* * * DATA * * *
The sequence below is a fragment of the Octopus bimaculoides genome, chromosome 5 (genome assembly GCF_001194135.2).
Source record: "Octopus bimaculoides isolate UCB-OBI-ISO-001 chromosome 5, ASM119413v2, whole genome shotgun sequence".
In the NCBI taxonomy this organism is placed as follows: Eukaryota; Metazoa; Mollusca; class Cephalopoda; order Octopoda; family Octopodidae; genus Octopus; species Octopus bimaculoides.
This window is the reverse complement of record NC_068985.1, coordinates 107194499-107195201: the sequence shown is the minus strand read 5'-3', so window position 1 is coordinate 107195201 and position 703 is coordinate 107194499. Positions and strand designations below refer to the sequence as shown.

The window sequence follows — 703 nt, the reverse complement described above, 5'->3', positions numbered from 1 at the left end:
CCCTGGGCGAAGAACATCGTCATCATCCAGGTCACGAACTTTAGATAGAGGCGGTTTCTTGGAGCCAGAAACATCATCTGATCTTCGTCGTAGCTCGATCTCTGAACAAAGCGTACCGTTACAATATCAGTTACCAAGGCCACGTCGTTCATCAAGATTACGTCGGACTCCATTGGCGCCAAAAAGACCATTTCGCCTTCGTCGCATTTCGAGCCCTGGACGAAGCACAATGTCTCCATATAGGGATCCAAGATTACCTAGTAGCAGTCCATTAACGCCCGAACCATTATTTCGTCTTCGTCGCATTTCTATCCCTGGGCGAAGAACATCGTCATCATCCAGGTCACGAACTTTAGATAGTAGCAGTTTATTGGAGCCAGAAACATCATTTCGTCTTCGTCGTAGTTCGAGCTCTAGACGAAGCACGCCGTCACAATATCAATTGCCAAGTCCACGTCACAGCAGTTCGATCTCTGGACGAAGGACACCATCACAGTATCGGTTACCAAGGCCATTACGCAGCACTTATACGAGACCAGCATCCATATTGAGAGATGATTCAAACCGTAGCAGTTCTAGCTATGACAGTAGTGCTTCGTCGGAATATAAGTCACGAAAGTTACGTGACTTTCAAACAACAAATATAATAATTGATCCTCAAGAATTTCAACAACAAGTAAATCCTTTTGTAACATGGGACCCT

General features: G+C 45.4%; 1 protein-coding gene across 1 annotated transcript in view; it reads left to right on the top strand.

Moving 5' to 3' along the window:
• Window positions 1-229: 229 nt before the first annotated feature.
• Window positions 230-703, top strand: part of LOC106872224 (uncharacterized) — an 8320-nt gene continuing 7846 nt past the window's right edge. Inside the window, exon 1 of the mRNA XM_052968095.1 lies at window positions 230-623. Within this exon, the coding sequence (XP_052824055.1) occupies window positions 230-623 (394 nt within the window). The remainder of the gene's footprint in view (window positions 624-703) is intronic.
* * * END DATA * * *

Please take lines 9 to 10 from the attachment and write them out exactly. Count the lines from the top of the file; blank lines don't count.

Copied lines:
• Window positions 1-229: 229 nt before the first annotated feature.
• Window positions 230-703, top strand: part of LOC106872224 (uncharacterized) — an 8320-nt gene continuing 7846 nt past the window's right edge. Inside the window, exon 1 of the mRNA XM_052968095.1 lies at window positions 230-623. Within this exon, the coding sequence (XP_052824055.1) occupies window positions 230-623 (394 nt within the window). The remainder of the gene's footprint in view (window positions 624-703) is intronic.